(September 15, 2013) -- Dragged kicking and screaming into a diplomatic deal with Syria, the Obama Administration is loudly insisting that the fact that reason prevailed in that nation is no reason to expect the same in Iran.
President Obama insisted in an interview with ABC that Iran's civilian nuclear program is a "far larger issue" than Syria's chemical weapons, arguing that the completely civilian program is a greater threat to Israel and therefore important to the US.
Obama went on to say that Iran should take no comfort in the Syrian deal, sticking with the idea that the Russia-brokered deal was only possible because the US keep threatening to attack.
Secretary of State John Kerry is in Jerusalem, and trying to reassure Israel of this policy, forwarding the notion that after being forced back from an unreasonable war in Syria, the unreasonable war in Iran is still on the table.
During the meeting with Kerry, Israeli Prime Minister Benjamin Netanyahu praised the idea of stripping Syria of chemical weapons, saying it makes the region safer. But shortly before meeting Kerry, Netanyahu was criticizing the pact specifically because it made threatening Iran seem less credible.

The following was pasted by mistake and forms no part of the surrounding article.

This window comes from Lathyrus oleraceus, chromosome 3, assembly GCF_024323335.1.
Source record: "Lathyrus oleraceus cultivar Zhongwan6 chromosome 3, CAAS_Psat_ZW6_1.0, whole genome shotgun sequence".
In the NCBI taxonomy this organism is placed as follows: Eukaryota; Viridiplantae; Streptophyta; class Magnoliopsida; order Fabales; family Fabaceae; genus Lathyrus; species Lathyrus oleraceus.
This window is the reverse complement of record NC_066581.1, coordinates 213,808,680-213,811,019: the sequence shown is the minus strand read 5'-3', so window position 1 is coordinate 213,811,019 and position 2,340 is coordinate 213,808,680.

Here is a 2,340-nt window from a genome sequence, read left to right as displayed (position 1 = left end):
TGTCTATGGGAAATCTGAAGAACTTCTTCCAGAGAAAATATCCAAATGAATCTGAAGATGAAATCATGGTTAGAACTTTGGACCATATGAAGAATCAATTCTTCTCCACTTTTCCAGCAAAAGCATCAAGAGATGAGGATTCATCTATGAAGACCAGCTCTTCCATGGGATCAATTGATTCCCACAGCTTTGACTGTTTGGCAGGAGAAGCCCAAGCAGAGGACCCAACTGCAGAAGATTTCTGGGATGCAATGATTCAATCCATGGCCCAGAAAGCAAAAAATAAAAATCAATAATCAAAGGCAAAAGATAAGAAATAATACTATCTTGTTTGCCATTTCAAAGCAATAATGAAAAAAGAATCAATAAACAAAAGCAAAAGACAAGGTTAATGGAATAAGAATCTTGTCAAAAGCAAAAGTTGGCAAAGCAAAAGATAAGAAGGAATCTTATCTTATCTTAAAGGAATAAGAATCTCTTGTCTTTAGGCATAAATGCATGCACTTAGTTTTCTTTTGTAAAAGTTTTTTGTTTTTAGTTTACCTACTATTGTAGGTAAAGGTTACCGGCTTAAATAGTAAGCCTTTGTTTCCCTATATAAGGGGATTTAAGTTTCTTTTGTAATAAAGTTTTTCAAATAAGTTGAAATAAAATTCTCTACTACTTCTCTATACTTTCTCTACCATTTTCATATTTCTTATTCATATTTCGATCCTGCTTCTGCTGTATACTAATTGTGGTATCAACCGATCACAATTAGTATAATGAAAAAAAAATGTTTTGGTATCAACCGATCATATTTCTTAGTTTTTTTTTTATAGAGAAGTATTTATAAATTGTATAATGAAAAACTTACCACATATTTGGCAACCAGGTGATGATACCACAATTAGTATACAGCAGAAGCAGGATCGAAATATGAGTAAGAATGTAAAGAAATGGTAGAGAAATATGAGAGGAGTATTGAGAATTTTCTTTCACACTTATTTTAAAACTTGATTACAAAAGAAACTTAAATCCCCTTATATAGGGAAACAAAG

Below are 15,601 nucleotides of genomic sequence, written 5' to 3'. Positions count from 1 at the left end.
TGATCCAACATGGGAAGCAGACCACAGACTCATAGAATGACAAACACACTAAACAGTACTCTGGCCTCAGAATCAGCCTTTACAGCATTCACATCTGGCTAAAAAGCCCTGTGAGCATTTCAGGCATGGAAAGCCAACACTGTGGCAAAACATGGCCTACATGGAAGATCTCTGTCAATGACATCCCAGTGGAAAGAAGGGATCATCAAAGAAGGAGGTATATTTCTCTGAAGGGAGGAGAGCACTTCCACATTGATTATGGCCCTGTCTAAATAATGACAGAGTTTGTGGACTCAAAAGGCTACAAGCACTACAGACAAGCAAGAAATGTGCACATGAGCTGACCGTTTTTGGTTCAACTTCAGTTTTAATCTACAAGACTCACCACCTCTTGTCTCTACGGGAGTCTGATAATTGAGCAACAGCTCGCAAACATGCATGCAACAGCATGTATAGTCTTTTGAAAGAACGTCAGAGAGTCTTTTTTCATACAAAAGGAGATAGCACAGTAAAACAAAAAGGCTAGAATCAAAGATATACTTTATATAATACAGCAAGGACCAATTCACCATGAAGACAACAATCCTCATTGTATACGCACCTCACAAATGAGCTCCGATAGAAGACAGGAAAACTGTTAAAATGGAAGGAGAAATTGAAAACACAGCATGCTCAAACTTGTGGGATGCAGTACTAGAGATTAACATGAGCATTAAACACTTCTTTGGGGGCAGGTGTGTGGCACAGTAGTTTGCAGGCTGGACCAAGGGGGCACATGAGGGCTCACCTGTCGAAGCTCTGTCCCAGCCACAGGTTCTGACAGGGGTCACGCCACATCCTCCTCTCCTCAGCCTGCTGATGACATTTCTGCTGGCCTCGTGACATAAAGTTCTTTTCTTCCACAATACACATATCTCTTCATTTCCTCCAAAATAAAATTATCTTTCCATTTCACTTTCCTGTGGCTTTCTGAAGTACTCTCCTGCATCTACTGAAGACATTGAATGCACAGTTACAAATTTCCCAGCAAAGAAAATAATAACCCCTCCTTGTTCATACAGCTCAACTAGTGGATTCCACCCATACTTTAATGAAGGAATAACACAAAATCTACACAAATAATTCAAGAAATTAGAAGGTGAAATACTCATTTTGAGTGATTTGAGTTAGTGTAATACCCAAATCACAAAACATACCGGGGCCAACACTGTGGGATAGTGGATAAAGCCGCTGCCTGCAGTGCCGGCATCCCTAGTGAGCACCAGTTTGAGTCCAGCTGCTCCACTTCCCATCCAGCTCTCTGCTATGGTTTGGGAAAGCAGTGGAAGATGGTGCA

A lot of Israeli officials feel that way, and some have even pushed the idea that diplomacy with Syria "proves" the need for Israel to unilaterally attack Iran just to prevent another deal.
The administration's narrative of being capable of recklessly starting ill-conceived wars seems in no small measure aimed at "reassuring" Israeli hawks and keeping them off the warpath, and that so many US hawks (and Obama himself) presented attacking Syria as a chance to really stick it to Iran has inexorably linked the two in many minds.
The simple reality, however, is that Obama didn't voluntarily back away from the Syria War -- he spent weeks trying to sell it and failed. That might be the real, far-reaching consequence of Syria, the reassertion of the American public's ability to stop wars, and that clearly can have an impact on Iran.